Voices only: Thanksgiving Hymn
Thanksgiving is almost here. With that in mind, here is…
Welcome to Voices-only Wednesday, when we search high and low to bring you great a cappella videos.
This one comes from up high — 2,464 feet, to be exact — at the top of Mount Scott in southwestern Oklahoma. (Yes, our readers in Colorado and, y’know, Nepal, will scoff at that number, but for Oklahoma that’s pretty high.)
Atop Mount Scott. (PHOTO BY ERIK TRYGGESTAD)
I journeyed to the top of Mount Scott (by car … there’s a parking lot up there) to listen to personal stories and share devotional time with participants in the Rural America Ministries program. The students, from schools including Oklahoma State University, Ohio Valley University and Lubbock Christian University, had just completed 30-day ministry experiences in small, rural towns including Cordell and Mangum, both in Oklahoma, and Seymour, Texas. It was great to see Seymour Church of Christ minister Lee Skelton. I hadn’t talked to him since he and his wife served as missionaries in Transylvania (no joke) Romania.
At the end of our time on Mount Scott (and before driving to nearby Meers for some incredible cheeseburgers) we sang “Magnificat (Mary’s Song).” Usually I try to stay quiet when I film folks singing, but I wasn’t hearing a lot of tenor so I jumped in, trying not to overpower the recording by virtue of my proximity to the microphone.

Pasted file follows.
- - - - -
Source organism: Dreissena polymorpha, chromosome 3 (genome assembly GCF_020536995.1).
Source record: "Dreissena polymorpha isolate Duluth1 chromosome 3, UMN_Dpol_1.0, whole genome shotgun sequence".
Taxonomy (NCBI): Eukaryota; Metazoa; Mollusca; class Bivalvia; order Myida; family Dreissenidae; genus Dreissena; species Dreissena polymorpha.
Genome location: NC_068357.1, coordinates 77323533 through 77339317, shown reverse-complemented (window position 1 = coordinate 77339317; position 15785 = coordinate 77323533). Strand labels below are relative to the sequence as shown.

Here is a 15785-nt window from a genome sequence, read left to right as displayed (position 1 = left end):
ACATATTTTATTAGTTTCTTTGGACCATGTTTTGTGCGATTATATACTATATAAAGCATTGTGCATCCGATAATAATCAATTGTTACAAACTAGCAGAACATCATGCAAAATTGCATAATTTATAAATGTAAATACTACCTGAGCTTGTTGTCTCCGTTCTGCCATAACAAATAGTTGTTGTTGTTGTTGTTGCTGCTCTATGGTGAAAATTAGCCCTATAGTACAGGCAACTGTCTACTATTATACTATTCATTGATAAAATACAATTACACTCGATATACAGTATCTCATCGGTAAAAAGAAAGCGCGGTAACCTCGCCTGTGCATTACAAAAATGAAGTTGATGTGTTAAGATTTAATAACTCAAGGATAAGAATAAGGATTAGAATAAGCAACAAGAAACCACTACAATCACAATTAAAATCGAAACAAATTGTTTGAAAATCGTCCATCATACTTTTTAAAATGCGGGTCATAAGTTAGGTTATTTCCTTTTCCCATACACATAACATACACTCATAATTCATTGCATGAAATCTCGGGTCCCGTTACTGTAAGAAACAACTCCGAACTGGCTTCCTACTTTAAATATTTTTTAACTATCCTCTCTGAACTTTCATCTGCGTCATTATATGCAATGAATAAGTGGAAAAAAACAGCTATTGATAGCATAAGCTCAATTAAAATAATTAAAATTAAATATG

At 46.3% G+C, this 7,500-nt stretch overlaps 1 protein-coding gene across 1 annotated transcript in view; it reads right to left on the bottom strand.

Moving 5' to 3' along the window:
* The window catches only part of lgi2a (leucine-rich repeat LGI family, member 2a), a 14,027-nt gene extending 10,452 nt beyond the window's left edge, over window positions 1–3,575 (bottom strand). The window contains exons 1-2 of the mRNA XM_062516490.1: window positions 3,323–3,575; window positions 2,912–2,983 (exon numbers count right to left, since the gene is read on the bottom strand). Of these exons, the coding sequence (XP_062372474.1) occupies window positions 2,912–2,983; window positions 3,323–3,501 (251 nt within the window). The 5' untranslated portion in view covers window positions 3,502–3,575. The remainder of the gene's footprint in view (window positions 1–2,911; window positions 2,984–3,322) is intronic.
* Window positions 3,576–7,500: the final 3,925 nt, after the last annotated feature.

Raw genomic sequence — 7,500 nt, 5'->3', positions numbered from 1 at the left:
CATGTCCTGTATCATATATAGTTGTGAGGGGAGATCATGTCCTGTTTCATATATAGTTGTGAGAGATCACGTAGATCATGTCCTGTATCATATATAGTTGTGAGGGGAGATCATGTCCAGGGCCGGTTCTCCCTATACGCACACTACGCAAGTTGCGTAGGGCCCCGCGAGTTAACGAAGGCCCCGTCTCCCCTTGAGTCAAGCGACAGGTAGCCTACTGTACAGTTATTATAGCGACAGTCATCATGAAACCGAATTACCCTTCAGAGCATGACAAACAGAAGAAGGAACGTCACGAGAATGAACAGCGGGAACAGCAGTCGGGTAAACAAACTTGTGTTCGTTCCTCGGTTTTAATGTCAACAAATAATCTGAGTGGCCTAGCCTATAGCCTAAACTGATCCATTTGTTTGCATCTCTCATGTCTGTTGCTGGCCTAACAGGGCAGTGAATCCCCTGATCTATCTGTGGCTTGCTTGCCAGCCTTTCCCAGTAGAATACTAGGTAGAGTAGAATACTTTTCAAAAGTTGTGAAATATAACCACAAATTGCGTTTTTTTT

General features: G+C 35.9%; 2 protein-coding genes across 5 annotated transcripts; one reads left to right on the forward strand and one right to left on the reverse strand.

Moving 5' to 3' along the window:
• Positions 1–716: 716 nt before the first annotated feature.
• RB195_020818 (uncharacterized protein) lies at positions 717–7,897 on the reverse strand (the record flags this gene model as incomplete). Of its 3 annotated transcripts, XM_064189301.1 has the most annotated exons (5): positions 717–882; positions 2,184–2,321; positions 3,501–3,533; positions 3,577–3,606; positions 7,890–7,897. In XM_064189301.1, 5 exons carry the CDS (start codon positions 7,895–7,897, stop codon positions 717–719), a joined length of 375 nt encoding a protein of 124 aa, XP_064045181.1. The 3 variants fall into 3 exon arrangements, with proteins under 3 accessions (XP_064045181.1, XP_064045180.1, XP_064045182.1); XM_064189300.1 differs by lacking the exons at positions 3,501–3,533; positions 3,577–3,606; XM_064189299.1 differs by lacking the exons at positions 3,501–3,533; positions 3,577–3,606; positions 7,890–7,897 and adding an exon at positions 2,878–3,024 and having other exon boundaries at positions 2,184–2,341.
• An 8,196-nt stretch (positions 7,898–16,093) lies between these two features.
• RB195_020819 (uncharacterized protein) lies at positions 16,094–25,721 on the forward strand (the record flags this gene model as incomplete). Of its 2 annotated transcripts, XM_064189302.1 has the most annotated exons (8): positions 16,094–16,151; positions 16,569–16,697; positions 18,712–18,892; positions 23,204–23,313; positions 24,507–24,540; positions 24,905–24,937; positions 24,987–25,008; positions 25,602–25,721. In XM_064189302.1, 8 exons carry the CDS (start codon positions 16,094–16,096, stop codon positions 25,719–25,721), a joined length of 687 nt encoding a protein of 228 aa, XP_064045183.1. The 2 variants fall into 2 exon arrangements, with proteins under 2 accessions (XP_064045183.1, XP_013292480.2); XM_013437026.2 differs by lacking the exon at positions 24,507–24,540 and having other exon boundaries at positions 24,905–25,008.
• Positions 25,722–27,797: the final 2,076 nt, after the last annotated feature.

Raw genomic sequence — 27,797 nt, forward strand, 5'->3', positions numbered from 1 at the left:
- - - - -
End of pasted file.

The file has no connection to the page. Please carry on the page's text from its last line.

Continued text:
Read our feature on Rural America Ministries (RAM), and learn how they helped a small, dying church in Carnegie, Okla., find new life. (I’ve already gotten some great feedback on that piece, by the way. I particularly love how the church found a way to grow by using the people they already had in the pews. It’s a real “five loaves, two fish” story.)
The ‘Magnificat’ is taken from Luke 1:46-55. It’s a song of Mary after she learns that she has been chosen to bring the Messiah into the world.
I looked around for other a cappella versions, and found this one by Zoe Group, off their “In Christ Alone” album.
And if you want to go really old school, here’s an a cappella rendition of the Magnificat from the late 1500s by Italian composer Giovanni Gabrieli.
Yes, I also found a Spanish-language version of the contemporary Magnificat, but it’s got a lot of annoying beat-boxing and some severe tempo issues. It’s here if you want to give it a listen, but be ye warned! (Maybe our friend Zuriel Rubio could produce one of his excellent Spanish-language videos of this song for us.)
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